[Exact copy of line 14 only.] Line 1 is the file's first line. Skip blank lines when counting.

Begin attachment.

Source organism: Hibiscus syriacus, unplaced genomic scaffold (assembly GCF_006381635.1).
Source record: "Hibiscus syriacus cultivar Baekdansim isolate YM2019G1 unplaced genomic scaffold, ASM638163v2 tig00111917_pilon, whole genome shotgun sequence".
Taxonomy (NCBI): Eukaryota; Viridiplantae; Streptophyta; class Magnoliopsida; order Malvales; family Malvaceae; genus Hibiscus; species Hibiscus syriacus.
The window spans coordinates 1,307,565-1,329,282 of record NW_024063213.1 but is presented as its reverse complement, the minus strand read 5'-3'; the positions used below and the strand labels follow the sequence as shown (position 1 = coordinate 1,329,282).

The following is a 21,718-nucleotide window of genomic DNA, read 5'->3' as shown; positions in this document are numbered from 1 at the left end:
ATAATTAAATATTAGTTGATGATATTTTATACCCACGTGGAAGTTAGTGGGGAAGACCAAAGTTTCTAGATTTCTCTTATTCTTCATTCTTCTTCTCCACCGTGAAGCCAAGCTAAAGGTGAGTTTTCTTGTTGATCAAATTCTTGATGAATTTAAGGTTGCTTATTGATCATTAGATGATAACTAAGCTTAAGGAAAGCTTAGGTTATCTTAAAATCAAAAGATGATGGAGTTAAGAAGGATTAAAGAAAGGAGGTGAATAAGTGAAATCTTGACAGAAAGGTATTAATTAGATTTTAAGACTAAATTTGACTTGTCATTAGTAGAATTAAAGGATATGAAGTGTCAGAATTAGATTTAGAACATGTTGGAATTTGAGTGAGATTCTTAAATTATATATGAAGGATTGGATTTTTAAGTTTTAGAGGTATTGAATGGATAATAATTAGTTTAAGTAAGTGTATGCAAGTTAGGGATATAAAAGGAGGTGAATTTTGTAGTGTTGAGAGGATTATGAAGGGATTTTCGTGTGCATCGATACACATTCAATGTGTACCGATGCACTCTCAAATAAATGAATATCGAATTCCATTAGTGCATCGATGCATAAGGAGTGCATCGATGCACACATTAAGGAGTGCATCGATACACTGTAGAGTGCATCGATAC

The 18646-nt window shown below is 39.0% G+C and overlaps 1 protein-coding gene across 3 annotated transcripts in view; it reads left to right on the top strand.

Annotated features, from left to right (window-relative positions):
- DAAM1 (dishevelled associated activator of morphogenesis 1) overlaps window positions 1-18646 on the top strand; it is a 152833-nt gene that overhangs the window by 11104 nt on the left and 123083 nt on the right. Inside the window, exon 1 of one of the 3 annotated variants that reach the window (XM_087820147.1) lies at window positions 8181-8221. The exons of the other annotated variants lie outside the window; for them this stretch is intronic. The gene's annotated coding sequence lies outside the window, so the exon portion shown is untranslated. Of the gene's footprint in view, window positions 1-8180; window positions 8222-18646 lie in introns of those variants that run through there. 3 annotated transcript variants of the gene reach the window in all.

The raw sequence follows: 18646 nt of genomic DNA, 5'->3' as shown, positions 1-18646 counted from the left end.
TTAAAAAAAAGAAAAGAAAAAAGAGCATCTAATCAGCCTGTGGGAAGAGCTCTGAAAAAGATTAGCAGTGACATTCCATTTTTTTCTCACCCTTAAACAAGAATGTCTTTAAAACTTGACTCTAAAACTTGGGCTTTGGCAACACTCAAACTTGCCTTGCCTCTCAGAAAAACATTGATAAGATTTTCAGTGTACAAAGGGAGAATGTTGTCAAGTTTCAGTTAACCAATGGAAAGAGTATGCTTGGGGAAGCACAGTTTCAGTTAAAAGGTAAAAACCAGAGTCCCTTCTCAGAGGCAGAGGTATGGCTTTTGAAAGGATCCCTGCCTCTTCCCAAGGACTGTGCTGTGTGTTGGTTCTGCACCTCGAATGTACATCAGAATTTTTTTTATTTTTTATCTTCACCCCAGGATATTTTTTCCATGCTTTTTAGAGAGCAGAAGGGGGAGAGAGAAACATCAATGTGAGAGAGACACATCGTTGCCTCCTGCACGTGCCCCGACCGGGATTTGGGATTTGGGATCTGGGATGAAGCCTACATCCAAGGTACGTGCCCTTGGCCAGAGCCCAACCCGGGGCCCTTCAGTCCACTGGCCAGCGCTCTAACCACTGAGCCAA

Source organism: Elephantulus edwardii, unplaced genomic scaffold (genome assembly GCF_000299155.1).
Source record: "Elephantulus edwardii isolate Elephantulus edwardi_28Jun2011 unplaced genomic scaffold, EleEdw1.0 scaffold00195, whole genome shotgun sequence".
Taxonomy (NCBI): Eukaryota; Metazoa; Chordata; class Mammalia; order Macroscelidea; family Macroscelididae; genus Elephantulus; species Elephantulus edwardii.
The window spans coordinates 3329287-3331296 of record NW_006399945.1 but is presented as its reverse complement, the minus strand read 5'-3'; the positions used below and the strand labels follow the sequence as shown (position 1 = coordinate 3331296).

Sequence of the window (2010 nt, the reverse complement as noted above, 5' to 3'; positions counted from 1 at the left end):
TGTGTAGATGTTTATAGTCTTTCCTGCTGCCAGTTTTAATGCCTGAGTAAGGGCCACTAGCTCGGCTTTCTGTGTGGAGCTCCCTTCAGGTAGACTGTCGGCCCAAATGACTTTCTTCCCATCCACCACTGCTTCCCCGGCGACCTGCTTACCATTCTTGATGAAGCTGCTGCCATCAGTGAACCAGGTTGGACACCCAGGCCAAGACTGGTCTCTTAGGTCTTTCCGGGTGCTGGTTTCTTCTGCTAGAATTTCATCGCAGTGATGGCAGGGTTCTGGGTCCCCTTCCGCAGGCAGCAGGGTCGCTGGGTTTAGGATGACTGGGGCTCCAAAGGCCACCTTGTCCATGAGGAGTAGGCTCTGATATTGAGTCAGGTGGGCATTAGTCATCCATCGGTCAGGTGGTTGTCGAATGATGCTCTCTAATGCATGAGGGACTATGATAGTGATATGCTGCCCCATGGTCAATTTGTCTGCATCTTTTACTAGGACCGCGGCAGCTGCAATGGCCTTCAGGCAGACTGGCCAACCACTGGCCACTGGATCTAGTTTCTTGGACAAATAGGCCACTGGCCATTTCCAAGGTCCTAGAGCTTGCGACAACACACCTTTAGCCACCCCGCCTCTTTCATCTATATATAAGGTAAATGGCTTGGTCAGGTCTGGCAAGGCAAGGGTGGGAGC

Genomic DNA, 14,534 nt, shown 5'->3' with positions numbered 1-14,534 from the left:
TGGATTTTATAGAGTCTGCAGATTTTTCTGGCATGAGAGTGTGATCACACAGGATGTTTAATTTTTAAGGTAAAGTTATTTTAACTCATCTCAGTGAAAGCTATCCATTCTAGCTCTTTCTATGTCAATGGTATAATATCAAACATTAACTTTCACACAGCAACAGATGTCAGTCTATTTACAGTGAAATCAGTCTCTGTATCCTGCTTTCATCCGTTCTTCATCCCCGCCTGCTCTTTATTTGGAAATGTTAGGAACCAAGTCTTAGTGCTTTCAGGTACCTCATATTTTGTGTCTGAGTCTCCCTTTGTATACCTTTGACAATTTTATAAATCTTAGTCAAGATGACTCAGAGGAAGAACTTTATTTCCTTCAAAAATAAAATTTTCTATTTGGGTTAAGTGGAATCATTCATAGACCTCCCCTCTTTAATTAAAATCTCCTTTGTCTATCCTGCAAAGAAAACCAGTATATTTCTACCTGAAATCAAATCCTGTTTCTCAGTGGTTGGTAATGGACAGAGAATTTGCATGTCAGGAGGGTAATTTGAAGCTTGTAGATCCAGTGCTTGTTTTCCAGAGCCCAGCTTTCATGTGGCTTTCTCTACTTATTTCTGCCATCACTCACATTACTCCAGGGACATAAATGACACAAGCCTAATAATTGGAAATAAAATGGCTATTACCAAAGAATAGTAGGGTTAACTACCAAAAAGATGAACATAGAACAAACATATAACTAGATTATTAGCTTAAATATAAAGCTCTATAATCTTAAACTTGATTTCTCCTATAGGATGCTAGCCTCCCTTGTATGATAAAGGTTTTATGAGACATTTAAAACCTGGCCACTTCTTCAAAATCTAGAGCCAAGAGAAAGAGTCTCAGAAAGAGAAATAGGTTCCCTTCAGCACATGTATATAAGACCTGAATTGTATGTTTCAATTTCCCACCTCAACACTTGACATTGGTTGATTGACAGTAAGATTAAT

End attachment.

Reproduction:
Taxonomy (NCBI): Eukaryota; Metazoa; Chordata; class Mammalia; order Macroscelidea; family Macroscelididae; genus Elephantulus; species Elephantulus edwardii.